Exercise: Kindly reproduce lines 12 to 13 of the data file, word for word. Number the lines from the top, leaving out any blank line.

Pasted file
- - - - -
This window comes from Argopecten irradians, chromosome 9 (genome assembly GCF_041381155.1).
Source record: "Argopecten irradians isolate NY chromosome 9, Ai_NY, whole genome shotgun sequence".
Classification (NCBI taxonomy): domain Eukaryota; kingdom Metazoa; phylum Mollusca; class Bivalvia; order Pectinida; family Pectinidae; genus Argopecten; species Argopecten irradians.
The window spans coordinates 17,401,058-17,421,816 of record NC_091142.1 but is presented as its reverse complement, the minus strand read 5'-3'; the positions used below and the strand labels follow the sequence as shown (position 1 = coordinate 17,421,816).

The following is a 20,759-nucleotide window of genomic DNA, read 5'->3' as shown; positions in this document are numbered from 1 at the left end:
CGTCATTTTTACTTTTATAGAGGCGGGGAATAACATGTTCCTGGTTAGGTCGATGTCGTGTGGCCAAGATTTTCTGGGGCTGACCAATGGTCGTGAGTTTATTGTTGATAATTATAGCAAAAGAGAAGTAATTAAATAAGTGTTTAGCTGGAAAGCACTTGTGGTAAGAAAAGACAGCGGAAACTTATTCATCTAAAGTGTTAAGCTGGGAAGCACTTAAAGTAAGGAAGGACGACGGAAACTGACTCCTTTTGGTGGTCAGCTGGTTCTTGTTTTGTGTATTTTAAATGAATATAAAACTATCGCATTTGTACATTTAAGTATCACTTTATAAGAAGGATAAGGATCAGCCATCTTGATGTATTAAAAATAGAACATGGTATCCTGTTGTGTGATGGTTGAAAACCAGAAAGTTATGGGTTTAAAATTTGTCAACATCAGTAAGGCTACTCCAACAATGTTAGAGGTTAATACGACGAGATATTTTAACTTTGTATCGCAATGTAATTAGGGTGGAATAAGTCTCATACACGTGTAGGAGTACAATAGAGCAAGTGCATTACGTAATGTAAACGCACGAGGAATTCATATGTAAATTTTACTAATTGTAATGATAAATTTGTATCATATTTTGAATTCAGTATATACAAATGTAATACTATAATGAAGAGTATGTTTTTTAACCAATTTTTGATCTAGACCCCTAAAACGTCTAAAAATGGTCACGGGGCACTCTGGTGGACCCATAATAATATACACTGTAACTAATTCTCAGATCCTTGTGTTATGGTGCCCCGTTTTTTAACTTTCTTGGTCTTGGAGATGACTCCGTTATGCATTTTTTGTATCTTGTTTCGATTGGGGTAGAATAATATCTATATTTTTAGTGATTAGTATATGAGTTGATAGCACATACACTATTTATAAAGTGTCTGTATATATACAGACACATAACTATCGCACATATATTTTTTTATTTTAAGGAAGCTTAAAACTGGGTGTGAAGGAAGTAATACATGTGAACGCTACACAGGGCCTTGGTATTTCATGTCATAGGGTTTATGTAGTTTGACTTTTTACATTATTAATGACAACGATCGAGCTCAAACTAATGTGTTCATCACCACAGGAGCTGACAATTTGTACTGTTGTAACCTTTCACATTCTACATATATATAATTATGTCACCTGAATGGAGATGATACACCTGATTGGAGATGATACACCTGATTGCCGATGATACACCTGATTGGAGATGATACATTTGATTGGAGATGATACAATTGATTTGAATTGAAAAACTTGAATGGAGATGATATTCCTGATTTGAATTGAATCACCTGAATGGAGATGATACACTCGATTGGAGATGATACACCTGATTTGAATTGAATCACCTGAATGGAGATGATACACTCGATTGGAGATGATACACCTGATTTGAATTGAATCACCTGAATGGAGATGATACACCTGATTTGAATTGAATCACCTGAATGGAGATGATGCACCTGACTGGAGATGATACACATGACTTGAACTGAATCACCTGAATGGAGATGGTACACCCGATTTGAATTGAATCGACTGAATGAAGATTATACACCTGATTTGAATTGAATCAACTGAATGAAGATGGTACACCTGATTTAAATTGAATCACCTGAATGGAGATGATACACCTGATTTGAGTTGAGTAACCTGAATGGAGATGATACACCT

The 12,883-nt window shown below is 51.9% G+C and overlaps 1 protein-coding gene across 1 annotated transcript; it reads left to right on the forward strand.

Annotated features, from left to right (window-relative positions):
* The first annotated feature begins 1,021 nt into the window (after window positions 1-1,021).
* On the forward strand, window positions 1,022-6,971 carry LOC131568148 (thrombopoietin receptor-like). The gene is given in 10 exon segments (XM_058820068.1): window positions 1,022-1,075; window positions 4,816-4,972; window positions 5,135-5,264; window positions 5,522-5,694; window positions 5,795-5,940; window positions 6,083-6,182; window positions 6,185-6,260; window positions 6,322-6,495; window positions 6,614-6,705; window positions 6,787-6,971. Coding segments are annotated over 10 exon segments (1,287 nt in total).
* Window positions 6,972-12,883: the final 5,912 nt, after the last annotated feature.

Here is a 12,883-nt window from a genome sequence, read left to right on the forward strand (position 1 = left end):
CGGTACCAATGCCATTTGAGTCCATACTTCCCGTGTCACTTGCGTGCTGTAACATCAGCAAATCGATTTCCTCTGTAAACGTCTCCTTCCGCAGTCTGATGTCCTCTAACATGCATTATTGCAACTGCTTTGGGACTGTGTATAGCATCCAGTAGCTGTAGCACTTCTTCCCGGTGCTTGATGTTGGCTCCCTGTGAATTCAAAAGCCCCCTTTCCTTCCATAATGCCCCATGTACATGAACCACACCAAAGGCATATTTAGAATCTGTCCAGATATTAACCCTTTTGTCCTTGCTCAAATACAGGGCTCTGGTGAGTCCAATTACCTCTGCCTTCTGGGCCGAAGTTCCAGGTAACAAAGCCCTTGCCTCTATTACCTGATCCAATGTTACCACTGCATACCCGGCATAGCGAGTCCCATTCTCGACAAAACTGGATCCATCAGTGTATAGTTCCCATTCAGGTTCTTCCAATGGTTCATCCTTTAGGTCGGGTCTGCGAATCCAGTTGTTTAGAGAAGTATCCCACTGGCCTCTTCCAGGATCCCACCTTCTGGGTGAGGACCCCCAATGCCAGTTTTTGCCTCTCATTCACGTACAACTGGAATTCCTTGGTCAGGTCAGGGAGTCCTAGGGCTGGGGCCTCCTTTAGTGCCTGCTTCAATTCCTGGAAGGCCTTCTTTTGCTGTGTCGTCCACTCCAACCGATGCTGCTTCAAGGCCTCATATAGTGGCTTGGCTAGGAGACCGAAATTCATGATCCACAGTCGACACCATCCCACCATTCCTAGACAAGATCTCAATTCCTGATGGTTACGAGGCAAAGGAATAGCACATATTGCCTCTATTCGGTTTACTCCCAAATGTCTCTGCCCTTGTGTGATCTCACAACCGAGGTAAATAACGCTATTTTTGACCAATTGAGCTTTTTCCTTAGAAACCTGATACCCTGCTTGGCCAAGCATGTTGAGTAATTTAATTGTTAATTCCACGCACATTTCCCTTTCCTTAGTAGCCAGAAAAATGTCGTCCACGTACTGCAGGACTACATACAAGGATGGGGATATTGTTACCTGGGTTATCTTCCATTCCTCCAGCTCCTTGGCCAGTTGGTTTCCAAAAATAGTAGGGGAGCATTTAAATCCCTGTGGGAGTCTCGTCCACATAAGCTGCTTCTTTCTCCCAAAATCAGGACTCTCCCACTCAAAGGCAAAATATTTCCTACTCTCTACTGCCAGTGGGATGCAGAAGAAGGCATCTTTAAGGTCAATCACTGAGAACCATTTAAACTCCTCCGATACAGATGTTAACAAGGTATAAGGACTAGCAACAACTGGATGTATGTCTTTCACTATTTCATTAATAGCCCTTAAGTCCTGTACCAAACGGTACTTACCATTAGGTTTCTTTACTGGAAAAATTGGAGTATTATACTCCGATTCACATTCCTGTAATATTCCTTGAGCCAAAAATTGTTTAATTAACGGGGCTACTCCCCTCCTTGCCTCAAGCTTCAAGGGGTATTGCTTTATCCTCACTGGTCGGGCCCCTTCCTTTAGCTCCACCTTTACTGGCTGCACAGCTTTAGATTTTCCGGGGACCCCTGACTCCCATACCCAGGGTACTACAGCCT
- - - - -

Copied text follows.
Here is a 12,883-nt window from a genome sequence, read left to right on the forward strand (position 1 = left end):
CGGTACCAATGCCATTTGAGTCCATACTTCCCGTGTCACTTGCGTGCTGTAACATCAGCAAATCGATTTCCTCTGTAAACGTCTCCTTCCGCAGTCTGATGTCCTCTAACATGCATTATTGCAACTGCTTTGGGACTGTGTATAGCATCCAGTAGCTGTAGCACTTCTTCCCGGTGCTTGATGTTGGCTCCCTGTGAATTCAAAAGCCCCCTTTCCTTCCATAATGCCCCATGTACATGAACCACACCAAAGGCATATTTAGAATCTGTCCAGATATTAACCCTTTTGTCCTTGCTCAAATACAGGGCTCTGGTGAGTCCAATTACCTCTGCCTTCTGGGCCGAAGTTCCAGGTAACAAAGCCCTTGCCTCTATTACCTGATCCAATGTTACCACTGCATACCCGGCATAGCGAGTCCCATTCTCGACAAAACTGGATCCATCAGTGTATAGTTCCCATTCAGGTTCTTCCAATGGTTCATCCTTTAGGTCGGGTCTGCGAATCCAGTTGTTTAGAGAAGTATCCCACTGGCCTCTTCCAGGATCCCACCTTCTGGGTGAGGACCCCCAATGCCAGTTTTTGCCTCTCATTCACGTACAACTGGAATTCCTTGGTCAGGTCAGGGAGTCCTAGGGCTGGGGCCTCCTTTAGTGCCTGCTTCAATTCCTGGAAGGCCTTCTTTTGCTGTGTCGTCCACTCCAACCGATGCTGCTTCAAGGCCTCATATAGTGGCTTGGCTAGGAGACCGAAATTCATGATCCACAGTCGACACCATCCCACCATTCCTAGACAAGATCTCAATTCCTGATGGTTACGAGGCAAAGGAATAGCACATATTGCCTCTATTCGGTTTACTCCCAAATGTCTCTGCCCTTGTGTGATCTCACAACCGAGGTAAATAACGCTATTTTTGACCAATTGAGCTTTTTCCTTAGAAACCTGATACCCTGCTTGGCCAAGCATGTTGAGTAATTTAATTGTTAATTCCACGCACATTTCCCTTTCCTTAGTAGCCAGAAAAATGTCGTCCACGTACTGCAGGACTACATACAAGGATGGGGATATTGTTACCTGGGTTATCTTCCATTCCTCCAGCTCCTTGGCCAGTTGGTTTCCAAAAATAGTAGGGGAGCATTTAAATCCCTGTGGGAGTCTCGTCCACATAAGCTGCTTCTTTCTCCCAAAATCAGGACTCTCCCACTCAAAGGCAAAATATTTCCTACTCTCTACTGCCAGTGGGATGCAGAAGAAGGCATCTTTAAGGTCAATCACTGAGAACCATTTAAACTCCTCCGATACAGATGTTAACAAGGTATAAGGACTAGCAACAACTGGATGTATGTCTTTCACTATTTCATTAATAGCCCTTAAGTCCTGTACCAAACGGTACTTACCATTAGGTTTCTTTACTGGAAAAATTGGAGTATTATACTCCGATTCACATTCCTGTAATATTCCTTGAGCCAAAAATTGTTTAATTAACGGGGCTACTCCCCTCCTTGCCTCAAGCTTCAAGGGGTATTGCTTTATCCTCACTGGTCGGGCCCCTTCCTTTAGCTCCACCTTTACTGGCTGCACAGCTTTAGATTTTCCGGGGACCCCTGACTCCCATACCCAGGGTACTACAGCCT